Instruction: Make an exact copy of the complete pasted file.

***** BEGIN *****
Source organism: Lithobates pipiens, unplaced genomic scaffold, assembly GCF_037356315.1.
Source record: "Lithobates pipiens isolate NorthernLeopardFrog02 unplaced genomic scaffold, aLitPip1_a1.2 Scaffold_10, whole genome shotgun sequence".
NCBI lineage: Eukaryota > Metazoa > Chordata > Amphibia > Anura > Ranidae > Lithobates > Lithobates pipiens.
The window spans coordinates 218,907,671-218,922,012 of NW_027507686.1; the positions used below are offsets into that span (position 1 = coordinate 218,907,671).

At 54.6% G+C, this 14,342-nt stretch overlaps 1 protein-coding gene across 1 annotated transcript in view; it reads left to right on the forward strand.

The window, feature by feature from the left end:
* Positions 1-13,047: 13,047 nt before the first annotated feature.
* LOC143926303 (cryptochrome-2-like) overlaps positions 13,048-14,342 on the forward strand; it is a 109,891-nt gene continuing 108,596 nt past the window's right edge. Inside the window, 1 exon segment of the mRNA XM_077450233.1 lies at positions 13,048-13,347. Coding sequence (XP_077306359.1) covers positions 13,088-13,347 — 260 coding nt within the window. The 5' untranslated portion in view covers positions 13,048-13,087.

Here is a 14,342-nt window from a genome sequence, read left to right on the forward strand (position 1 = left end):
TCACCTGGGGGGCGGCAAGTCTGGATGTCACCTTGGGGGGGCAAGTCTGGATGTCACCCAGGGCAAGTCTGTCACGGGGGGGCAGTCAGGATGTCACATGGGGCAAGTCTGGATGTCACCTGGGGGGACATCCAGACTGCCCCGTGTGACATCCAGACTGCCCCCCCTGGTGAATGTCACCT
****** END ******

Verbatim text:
Source organism: Lithobates pipiens, unplaced genomic scaffold, assembly GCF_037356315.1.
Source record: "Lithobates pipiens isolate NorthernLeopardFrog02 unplaced genomic scaffold, aLitPip1_a1.2 Scaffold_10, whole genome shotgun sequence".
NCBI lineage: Eukaryota > Metazoa > Chordata > Amphibia > Anura > Ranidae > Lithobates > Lithobates pipiens.
The window spans coordinates 218,907,671-218,922,012 of NW_027507686.1; the positions used below are offsets into that span (position 1 = coordinate 218,907,671).

At 54.6% G+C, this 14,342-nt stretch overlaps 1 protein-coding gene across 1 annotated transcript in view; it reads left to right on the forward strand.

The window, feature by feature from the left end:
* Positions 1-13,047: 13,047 nt before the first annotated feature.
* LOC143926303 (cryptochrome-2-like) overlaps positions 13,048-14,342 on the forward strand; it is a 109,891-nt gene continuing 108,596 nt past the window's right edge. Inside the window, 1 exon segment of the mRNA XM_077450233.1 lies at positions 13,048-13,347. Coding sequence (XP_077306359.1) covers positions 13,088-13,347 — 260 coding nt within the window. The 5' untranslated portion in view covers positions 13,048-13,087.

Here is a 14,342-nt window from a genome sequence, read left to right on the forward strand (position 1 = left end):
TCACCTGGGGGGCGGCAAGTCTGGATGTCACCTTGGGGGGGCAAGTCTGGATGTCACCCAGGGCAAGTCTGTCACGGGGGGGCAGTCAGGATGTCACATGGGGCAAGTCTGGATGTCACCTGGGGGGACATCCAGACTGCCCCGTGTGACATCCAGACTGCCCCCCCTGGTGAATGTCACCT